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Want A Shot At $10,000? Solve Kentucky's Great Bourbon Mystery

Pappy Van Winkle bourbons at Bourbons Bistro in Louisville, Ky. The spirit was pricey even before a heist at the distillery last October. Now, a 2-ounce pour can cost $100.
Noah Adams
for NPR
Pappy Van Winkle bourbons at Bourbons Bistro in Louisville, Ky. The spirit was pricey even before a heist at the distillery last October. Now, a 2-ounce pour can cost $100.

Saturday marks the 140th Run for the Roses: the Kentucky Derby. Great horses, great hats — but where's the Pappy Van Winkle bourbon for the mint juleps?

Last October, more than 200 bottles of the prized spirit were stolen right out of the distillery in Frankfort, Ky. The county sheriff believes it was an inside job, and a $10,000 reward remains on offer.

Pat Melton, the sheriff of Franklin County, Ky., has these facts: In the small city of Frankfort, 222 bottles disappeared from the Buffalo Trace Distillery. The bourbon had been aging in oak barrels, some since the mid-'90s, and the bottles were in a locked, secured area, ready to be shipped.

Melton says this had to be an inside job. "It had to be internal. It was behind a second lock and key inside a warehouse," he says. "That was a good clue and a good start."

A Reward From 'Somebody That Cares About Bourbon'

In the sheriff's office, they're following the phone tips and the email trail. "Detectives have interviewed more than 100 employees at Buffalo Trace throughout the course of this investigation so far," Melton says.

As for Buffalo Trace? The company isn't saying anything while the investigation continues.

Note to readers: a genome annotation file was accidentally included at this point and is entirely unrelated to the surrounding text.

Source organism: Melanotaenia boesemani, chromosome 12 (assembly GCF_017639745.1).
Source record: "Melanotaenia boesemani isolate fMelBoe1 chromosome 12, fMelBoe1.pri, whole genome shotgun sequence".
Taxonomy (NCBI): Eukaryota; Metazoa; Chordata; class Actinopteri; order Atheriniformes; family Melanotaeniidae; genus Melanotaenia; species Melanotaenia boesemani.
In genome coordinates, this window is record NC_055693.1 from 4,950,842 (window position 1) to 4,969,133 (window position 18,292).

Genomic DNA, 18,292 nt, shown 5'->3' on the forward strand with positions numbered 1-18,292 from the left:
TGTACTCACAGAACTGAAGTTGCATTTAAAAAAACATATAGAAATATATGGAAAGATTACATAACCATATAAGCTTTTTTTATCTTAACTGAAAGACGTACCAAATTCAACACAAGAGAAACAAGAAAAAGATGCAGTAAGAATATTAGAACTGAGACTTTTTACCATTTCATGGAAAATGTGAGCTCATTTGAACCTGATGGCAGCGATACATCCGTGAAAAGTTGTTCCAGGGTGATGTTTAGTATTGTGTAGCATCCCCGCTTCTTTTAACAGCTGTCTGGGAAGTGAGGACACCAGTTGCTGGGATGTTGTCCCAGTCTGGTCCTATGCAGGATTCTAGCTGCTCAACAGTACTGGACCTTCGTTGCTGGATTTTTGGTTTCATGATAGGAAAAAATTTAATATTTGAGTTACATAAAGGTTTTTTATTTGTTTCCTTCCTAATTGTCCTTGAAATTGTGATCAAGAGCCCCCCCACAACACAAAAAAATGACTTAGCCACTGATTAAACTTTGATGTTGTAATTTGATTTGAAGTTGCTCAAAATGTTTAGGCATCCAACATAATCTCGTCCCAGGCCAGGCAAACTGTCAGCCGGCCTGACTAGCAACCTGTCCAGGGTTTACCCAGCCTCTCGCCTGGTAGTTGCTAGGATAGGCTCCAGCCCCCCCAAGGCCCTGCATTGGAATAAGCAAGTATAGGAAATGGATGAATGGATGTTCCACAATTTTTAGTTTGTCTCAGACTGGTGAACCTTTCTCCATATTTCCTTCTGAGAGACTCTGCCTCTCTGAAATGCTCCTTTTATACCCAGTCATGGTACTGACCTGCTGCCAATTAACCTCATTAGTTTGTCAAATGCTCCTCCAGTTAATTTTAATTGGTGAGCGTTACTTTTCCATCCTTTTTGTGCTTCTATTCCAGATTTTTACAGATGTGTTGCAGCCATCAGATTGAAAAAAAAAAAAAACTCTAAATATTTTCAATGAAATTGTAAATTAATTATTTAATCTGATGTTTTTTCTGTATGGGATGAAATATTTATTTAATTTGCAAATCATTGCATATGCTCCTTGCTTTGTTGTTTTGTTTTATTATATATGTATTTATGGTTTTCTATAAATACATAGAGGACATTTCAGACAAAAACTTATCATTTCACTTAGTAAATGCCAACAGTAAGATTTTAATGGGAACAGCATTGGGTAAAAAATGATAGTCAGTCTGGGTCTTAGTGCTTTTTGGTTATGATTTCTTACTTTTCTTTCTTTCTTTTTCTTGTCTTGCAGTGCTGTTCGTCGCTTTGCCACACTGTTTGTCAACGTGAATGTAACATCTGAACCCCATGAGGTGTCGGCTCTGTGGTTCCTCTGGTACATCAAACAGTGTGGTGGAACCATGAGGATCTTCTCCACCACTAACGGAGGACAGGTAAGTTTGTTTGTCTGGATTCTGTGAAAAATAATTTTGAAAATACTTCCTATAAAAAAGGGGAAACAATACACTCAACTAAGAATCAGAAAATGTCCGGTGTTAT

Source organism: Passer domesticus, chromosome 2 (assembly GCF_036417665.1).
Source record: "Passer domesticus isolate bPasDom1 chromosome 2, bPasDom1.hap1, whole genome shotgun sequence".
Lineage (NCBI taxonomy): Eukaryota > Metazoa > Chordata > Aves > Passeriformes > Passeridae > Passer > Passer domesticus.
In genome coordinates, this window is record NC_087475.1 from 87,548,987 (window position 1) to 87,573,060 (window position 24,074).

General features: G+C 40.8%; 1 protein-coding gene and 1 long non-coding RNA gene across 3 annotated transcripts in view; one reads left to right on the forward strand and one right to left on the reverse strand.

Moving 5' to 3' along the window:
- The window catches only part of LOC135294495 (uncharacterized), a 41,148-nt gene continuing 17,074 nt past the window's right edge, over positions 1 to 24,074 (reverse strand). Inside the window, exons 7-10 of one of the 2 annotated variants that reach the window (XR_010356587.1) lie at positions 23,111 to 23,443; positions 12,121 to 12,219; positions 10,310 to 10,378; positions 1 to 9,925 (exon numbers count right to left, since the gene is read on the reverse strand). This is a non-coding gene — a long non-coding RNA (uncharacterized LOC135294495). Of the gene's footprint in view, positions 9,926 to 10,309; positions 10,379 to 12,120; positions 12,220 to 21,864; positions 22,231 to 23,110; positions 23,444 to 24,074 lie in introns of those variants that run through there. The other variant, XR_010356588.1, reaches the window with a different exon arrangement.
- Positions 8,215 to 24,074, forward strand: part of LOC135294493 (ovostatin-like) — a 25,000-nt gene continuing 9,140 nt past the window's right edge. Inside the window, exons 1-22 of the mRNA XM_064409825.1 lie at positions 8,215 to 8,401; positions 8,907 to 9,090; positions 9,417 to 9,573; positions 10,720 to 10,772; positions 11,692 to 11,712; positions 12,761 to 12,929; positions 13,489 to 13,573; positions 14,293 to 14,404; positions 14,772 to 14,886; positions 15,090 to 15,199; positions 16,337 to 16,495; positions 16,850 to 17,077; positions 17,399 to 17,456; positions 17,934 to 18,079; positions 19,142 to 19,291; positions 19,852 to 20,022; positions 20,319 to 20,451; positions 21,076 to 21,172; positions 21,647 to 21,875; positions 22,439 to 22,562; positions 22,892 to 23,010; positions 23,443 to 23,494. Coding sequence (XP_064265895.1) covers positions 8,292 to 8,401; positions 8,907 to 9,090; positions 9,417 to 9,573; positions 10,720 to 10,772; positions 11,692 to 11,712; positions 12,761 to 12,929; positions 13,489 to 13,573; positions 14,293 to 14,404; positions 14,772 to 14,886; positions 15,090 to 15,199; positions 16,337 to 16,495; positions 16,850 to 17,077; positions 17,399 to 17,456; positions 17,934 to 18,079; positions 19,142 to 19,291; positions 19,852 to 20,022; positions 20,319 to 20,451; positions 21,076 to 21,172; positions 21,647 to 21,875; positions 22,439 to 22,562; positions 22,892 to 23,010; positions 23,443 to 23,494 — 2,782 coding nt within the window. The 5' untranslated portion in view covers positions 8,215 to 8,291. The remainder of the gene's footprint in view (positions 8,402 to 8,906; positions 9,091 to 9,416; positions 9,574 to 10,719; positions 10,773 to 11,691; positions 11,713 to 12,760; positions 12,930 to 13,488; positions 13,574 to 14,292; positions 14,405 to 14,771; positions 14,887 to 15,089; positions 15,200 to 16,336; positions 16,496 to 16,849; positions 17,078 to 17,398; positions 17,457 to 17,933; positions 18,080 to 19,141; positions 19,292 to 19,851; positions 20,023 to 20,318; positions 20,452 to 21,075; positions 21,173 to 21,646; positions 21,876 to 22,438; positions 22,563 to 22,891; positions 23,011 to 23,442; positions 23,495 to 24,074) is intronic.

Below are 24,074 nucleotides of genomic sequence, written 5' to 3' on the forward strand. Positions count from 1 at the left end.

Melton says he has two promising leads. The $10,000 reward, much of that from someone the sheriff calls an "undisclosed source," helps keep all this alive.

"They didn't want to be identified," Melton says. "It's somebody that cares about bourbon very much and wanted to help with the investigation."

The bourbon was already scarce before the theft; a bottle of 23-year-old Pappy Van Winkle could change hands privately for as much as $1,000. At the Party Mart liquor store in suburban Louisville, asking for a bottle of Pappy Van Winkle elicits a laugh from manager Garret Brown.

When the store does have it in stock, 10-year-old Pappy retails for $39, up to $235 for a 23-year-old bottle. Each fall, Party Mart gets an allocation of somewhere upwards of 30 bottles — not nearly enough for Pappy enthusiasts.

"We do a lottery for it," Brown says. "Send out an email and tell people to be here at a certain time on a certain day. And we literally just draw numbers out of a hat."

The last time the store did it, Brown says 640 people showed up. "There [were] people inside and outside, looking in the store."

A Pricey Pour

The Louisville restaurant and bar Bourbons Bistro has 125 regular bourbons, and 25 very special ones, on the shelf. For 2 ounces, the restaurant's customary pour, the 23-year-old Pappy Van Winkle will set you back $100, says bartender Katie Haddix. A shot of 20-year costs $75.

"A lot of people are surprised, you know, shocked ... that's how much it is for one pour" of the Pappy Van Winkle, she says.

Maggie Kimberl, a bourbon writer for Louisville.com, remembers that just six years ago, Pappy Van Winkle didn't sell so much — it would get dusty on the store shelf, she says. Then came the craze.

"There was an article in, I believe it was Wine Enthusiast — they gave Pappy Van Winkle a 99 or 100 rating," she says. "And after that, you couldn't get it anywhere, you couldn't find it anywhere."

Back at the Buffalo Trace Distillery in Frankfort — the scene of the crime — PR manager Amy Preske shows off "Warehouse C," a cavernous old brick building full of whiskey.

"This is one of our oldest aging warehouses on property," Preske says. "It was built in 1881. It has six floors in this warehouse and about 25,000 barrels," aging from three years up to 23 years.

Preske and the company have no comment about the October theft. For the moment, it seems like all that Pappy Van Winkle bourbon has somehow evaporated.

Copyright 2021 NPR. To see more, visit https://www.npr.org.

Noah Adams, long-time co-host of NPR's All Things Considered, brings more than three decades of radio experience to his current job as a contributing correspondent for NPR's National Desk., focusing on the low-wage workforce, farm issues, and the Katrina aftermath. Now based in Ohio, he travels extensively for his reporting assignments, a position he's held since 2003.